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Not Webster but not bad

The book jacket touts Mary Gilliatt’s latest as a “comprehensive source of information that will help you navigate all decisions related to home decor....” Wonderful! But wait, where are kitchen countertops, bamboo flooring or advice on recessed lighting-versus-lamps?

The disappointment wanes after the discovery of engrossing short biographies of influential architects and designers (don’t expect to find any up-and-comers) and synopses of styles and movements.

A quick flip through “Furniture and Upholstery” reveals what eglomise means (a painting process done on the reverse side of glass) and what a Pembroke table is (a drop-leaf with a drawer set in the frieze or apron). Terms that had been vaguely familiar were suddenly crystal clear.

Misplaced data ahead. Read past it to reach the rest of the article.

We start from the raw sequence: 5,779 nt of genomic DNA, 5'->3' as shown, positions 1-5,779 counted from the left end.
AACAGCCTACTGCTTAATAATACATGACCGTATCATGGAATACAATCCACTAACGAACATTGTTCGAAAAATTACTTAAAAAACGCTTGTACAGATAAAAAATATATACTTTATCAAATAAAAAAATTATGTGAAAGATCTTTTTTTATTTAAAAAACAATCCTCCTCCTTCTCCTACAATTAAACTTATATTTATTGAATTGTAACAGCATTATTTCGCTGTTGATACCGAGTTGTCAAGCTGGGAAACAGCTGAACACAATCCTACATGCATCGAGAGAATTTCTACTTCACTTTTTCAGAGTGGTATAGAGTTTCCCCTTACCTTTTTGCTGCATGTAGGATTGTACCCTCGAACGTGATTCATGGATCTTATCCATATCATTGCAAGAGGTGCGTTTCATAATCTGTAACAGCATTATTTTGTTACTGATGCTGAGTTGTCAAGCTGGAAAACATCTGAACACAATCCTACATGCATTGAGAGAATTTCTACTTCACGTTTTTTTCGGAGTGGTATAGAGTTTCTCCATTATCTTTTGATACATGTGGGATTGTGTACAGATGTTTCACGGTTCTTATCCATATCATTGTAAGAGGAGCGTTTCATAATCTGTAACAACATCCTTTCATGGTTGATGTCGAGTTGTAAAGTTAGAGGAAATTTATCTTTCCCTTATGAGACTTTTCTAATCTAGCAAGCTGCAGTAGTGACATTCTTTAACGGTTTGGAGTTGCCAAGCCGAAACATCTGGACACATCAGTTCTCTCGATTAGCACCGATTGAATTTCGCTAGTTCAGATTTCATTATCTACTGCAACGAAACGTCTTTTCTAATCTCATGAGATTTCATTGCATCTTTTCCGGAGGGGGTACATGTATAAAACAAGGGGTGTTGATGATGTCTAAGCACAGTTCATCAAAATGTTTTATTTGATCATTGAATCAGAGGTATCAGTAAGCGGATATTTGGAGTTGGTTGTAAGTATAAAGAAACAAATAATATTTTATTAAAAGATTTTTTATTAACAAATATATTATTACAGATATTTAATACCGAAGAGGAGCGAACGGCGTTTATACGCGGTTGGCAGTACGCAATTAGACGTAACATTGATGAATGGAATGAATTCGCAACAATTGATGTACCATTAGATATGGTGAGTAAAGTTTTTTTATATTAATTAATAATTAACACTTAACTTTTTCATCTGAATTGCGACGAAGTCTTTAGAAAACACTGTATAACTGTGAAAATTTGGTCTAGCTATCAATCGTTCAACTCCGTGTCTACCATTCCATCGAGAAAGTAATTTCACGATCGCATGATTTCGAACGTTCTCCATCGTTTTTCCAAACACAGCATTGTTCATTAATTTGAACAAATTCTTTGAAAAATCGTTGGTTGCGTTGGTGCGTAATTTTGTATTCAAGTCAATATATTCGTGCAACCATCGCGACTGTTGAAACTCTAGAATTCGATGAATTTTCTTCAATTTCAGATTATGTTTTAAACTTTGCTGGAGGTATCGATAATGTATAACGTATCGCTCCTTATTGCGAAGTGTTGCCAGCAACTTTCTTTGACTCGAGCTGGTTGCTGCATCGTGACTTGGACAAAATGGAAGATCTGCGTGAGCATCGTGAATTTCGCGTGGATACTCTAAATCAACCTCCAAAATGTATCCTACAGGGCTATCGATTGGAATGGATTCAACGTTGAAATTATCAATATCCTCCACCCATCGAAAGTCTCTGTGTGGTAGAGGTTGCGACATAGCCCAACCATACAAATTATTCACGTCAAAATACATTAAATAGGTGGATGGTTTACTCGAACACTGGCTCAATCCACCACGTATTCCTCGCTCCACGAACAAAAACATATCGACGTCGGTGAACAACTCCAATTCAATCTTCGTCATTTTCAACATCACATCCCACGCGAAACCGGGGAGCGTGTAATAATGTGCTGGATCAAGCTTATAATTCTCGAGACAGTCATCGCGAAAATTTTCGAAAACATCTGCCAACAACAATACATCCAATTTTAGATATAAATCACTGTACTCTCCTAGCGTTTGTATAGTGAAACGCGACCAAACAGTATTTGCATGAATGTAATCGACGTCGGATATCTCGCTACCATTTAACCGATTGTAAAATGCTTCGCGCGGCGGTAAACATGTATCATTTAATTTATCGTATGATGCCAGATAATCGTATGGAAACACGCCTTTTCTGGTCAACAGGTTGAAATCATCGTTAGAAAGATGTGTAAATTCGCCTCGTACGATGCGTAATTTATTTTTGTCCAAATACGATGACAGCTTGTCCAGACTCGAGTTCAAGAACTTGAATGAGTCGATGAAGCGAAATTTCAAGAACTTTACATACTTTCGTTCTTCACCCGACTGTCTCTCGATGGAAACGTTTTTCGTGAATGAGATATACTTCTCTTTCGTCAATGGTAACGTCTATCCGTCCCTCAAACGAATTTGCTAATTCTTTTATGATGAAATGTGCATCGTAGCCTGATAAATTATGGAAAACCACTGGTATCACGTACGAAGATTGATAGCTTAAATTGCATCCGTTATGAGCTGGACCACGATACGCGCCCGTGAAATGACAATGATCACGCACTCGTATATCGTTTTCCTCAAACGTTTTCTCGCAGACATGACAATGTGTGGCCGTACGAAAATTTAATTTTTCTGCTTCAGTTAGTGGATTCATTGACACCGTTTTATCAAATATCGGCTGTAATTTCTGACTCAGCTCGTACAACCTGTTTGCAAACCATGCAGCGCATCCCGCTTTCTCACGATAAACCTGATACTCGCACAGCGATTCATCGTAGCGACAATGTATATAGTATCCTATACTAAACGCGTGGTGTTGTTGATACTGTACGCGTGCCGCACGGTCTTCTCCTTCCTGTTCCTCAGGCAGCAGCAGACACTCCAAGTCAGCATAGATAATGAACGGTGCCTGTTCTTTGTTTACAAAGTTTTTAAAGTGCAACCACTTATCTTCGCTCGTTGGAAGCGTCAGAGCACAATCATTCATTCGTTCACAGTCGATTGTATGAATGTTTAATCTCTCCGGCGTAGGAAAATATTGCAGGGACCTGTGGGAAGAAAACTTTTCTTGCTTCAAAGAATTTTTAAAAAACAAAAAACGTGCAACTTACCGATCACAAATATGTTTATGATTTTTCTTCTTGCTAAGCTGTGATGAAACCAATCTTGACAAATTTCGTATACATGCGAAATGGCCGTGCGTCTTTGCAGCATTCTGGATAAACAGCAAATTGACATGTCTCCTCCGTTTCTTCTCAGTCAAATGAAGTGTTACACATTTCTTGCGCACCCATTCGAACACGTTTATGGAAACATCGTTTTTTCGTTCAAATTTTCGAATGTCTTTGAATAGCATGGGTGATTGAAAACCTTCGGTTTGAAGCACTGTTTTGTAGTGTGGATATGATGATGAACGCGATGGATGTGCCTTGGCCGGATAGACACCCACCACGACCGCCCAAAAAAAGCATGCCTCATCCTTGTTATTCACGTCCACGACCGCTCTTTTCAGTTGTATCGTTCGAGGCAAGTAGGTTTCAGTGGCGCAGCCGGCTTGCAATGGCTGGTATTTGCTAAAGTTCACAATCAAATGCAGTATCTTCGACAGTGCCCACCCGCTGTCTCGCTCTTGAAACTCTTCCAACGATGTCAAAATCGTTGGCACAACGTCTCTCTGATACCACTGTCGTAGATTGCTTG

Photographs or more of Gilliatt’s rough drawings of difficult-to-describe entries such as the escabeau (an early carved stool or bench supported by decorative trestles) would have been useful, and a guide to pronouncing foreign words would have helped.

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It’s an interesting tome filled with good information, but Gilliatt may have overpromised. It’s a fun reference but don’t count on it to guide you through design decisions.

-- Christy Hobart


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